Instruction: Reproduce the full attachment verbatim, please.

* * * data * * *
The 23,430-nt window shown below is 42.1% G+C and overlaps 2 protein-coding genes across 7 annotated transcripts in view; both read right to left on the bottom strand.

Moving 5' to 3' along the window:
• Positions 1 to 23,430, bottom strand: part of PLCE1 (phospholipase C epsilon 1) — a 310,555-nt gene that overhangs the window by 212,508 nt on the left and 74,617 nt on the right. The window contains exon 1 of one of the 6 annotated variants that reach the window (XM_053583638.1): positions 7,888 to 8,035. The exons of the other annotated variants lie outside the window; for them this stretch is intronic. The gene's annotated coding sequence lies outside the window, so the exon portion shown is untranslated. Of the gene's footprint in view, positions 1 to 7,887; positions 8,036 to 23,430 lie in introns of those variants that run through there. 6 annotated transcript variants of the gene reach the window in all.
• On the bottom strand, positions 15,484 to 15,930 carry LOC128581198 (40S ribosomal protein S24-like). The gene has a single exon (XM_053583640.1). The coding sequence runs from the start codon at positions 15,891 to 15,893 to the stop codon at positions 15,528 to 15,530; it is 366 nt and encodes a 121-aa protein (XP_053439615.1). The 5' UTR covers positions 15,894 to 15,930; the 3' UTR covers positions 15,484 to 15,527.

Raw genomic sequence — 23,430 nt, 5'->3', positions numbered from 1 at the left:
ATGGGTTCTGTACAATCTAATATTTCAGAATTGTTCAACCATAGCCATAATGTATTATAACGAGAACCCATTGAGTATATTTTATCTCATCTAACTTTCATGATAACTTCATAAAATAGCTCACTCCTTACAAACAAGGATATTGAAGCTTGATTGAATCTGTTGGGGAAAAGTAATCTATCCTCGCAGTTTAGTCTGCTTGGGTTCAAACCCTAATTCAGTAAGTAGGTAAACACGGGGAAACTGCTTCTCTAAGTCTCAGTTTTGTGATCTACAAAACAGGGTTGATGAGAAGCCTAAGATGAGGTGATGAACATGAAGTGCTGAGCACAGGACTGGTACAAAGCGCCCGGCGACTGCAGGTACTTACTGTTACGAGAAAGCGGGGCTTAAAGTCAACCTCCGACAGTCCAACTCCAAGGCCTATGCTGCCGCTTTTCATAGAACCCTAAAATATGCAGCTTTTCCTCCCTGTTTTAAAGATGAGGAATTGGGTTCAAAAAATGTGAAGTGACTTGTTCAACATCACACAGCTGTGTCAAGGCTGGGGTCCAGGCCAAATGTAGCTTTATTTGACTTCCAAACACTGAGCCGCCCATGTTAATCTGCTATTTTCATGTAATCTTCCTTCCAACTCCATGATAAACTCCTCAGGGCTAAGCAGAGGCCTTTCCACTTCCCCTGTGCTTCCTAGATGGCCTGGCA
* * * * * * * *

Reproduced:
The 23,430-nt window shown below is 42.1% G+C and overlaps 2 protein-coding genes across 7 annotated transcripts in view; both read right to left on the bottom strand.

Moving 5' to 3' along the window:
• Positions 1 to 23,430, bottom strand: part of PLCE1 (phospholipase C epsilon 1) — a 310,555-nt gene that overhangs the window by 212,508 nt on the left and 74,617 nt on the right. The window contains exon 1 of one of the 6 annotated variants that reach the window (XM_053583638.1): positions 7,888 to 8,035. The exons of the other annotated variants lie outside the window; for them this stretch is intronic. The gene's annotated coding sequence lies outside the window, so the exon portion shown is untranslated. Of the gene's footprint in view, positions 1 to 7,887; positions 8,036 to 23,430 lie in introns of those variants that run through there. 6 annotated transcript variants of the gene reach the window in all.
• On the bottom strand, positions 15,484 to 15,930 carry LOC128581198 (40S ribosomal protein S24-like). The gene has a single exon (XM_053583640.1). The coding sequence runs from the start codon at positions 15,891 to 15,893 to the stop codon at positions 15,528 to 15,530; it is 366 nt and encodes a 121-aa protein (XP_053439615.1). The 5' UTR covers positions 15,894 to 15,930; the 3' UTR covers positions 15,484 to 15,527.

Raw genomic sequence — 23,430 nt, 5'->3', positions numbered from 1 at the left:
ATGGGTTCTGTACAATCTAATATTTCAGAATTGTTCAACCATAGCCATAATGTATTATAACGAGAACCCATTGAGTATATTTTATCTCATCTAACTTTCATGATAACTTCATAAAATAGCTCACTCCTTACAAACAAGGATATTGAAGCTTGATTGAATCTGTTGGGGAAAAGTAATCTATCCTCGCAGTTTAGTCTGCTTGGGTTCAAACCCTAATTCAGTAAGTAGGTAAACACGGGGAAACTGCTTCTCTAAGTCTCAGTTTTGTGATCTACAAAACAGGGTTGATGAGAAGCCTAAGATGAGGTGATGAACATGAAGTGCTGAGCACAGGACTGGTACAAAGCGCCCGGCGACTGCAGGTACTTACTGTTACGAGAAAGCGGGGCTTAAAGTCAACCTCCGACAGTCCAACTCCAAGGCCTATGCTGCCGCTTTTCATAGAACCCTAAAATATGCAGCTTTTCCTCCCTGTTTTAAAGATGAGGAATTGGGTTCAAAAAATGTGAAGTGACTTGTTCAACATCACACAGCTGTGTCAAGGCTGGGGTCCAGGCCAAATGTAGCTTTATTTGACTTCCAAACACTGAGCCGCCCATGTTAATCTGCTATTTTCATGTAATCTTCCTTCCAACTCCATGATAAACTCCTCAGGGCTAAGCAGAGGCCTTTCCACTTCCCCTGTGCTTCCTAGATGGCCTGGCA